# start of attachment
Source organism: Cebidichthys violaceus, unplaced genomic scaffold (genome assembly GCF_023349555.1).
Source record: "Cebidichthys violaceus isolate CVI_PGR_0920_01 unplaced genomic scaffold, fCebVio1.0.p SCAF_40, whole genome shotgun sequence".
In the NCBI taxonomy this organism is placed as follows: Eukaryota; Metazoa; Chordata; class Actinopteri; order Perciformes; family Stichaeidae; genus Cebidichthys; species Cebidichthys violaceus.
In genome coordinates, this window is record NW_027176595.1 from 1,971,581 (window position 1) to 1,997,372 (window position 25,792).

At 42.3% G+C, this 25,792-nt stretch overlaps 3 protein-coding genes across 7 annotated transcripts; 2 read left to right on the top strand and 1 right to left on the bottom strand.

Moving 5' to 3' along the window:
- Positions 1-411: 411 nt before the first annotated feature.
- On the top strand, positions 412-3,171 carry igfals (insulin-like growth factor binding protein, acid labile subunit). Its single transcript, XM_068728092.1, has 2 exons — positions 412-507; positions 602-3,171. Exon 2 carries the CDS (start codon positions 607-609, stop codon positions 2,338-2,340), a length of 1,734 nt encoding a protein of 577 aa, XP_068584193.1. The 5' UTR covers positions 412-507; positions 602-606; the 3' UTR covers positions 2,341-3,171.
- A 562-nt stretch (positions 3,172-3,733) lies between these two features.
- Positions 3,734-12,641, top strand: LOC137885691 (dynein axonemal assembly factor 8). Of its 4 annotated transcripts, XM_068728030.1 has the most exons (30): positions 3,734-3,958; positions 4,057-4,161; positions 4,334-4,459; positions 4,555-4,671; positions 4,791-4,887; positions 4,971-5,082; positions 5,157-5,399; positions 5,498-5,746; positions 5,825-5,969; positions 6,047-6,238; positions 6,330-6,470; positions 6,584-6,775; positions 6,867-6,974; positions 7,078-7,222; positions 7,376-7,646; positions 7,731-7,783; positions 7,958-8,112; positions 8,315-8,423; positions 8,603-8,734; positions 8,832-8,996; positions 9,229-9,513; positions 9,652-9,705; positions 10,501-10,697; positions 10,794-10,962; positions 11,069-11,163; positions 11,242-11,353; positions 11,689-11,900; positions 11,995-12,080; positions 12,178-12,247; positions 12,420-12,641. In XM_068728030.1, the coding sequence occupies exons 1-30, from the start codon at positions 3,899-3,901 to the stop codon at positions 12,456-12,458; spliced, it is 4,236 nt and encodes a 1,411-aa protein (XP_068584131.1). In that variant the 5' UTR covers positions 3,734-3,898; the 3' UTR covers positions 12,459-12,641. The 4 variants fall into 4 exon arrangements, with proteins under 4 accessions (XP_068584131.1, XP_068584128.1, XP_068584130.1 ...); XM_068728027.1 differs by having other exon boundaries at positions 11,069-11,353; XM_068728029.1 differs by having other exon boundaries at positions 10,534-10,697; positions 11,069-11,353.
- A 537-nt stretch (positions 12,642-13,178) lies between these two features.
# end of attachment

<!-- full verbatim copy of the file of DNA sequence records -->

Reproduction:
Source organism: Cebidichthys violaceus, unplaced genomic scaffold (genome assembly GCF_023349555.1).
Source record: "Cebidichthys violaceus isolate CVI_PGR_0920_01 unplaced genomic scaffold, fCebVio1.0.p SCAF_40, whole genome shotgun sequence".
In the NCBI taxonomy this organism is placed as follows: Eukaryota; Metazoa; Chordata; class Actinopteri; order Perciformes; family Stichaeidae; genus Cebidichthys; species Cebidichthys violaceus.
In genome coordinates, this window is record NW_027176595.1 from 1,971,581 (window position 1) to 1,997,372 (window position 25,792).

At 42.3% G+C, this 25,792-nt stretch overlaps 3 protein-coding genes across 7 annotated transcripts; 2 read left to right on the top strand and 1 right to left on the bottom strand.

Moving 5' to 3' along the window:
- Positions 1-411: 411 nt before the first annotated feature.
- On the top strand, positions 412-3,171 carry igfals (insulin-like growth factor binding protein, acid labile subunit). Its single transcript, XM_068728092.1, has 2 exons — positions 412-507; positions 602-3,171. Exon 2 carries the CDS (start codon positions 607-609, stop codon positions 2,338-2,340), a length of 1,734 nt encoding a protein of 577 aa, XP_068584193.1. The 5' UTR covers positions 412-507; positions 602-606; the 3' UTR covers positions 2,341-3,171.
- A 562-nt stretch (positions 3,172-3,733) lies between these two features.
- Positions 3,734-12,641, top strand: LOC137885691 (dynein axonemal assembly factor 8). Of its 4 annotated transcripts, XM_068728030.1 has the most exons (30): positions 3,734-3,958; positions 4,057-4,161; positions 4,334-4,459; positions 4,555-4,671; positions 4,791-4,887; positions 4,971-5,082; positions 5,157-5,399; positions 5,498-5,746; positions 5,825-5,969; positions 6,047-6,238; positions 6,330-6,470; positions 6,584-6,775; positions 6,867-6,974; positions 7,078-7,222; positions 7,376-7,646; positions 7,731-7,783; positions 7,958-8,112; positions 8,315-8,423; positions 8,603-8,734; positions 8,832-8,996; positions 9,229-9,513; positions 9,652-9,705; positions 10,501-10,697; positions 10,794-10,962; positions 11,069-11,163; positions 11,242-11,353; positions 11,689-11,900; positions 11,995-12,080; positions 12,178-12,247; positions 12,420-12,641. In XM_068728030.1, the coding sequence occupies exons 1-30, from the start codon at positions 3,899-3,901 to the stop codon at positions 12,456-12,458; spliced, it is 4,236 nt and encodes a 1,411-aa protein (XP_068584131.1). In that variant the 5' UTR covers positions 3,734-3,898; the 3' UTR covers positions 12,459-12,641. The 4 variants fall into 4 exon arrangements, with proteins under 4 accessions (XP_068584131.1, XP_068584128.1, XP_068584130.1 ...); XM_068728027.1 differs by having other exon boundaries at positions 11,069-11,353; XM_068728029.1 differs by having other exon boundaries at positions 10,534-10,697; positions 11,069-11,353.
- A 537-nt stretch (positions 12,642-13,178) lies between these two features.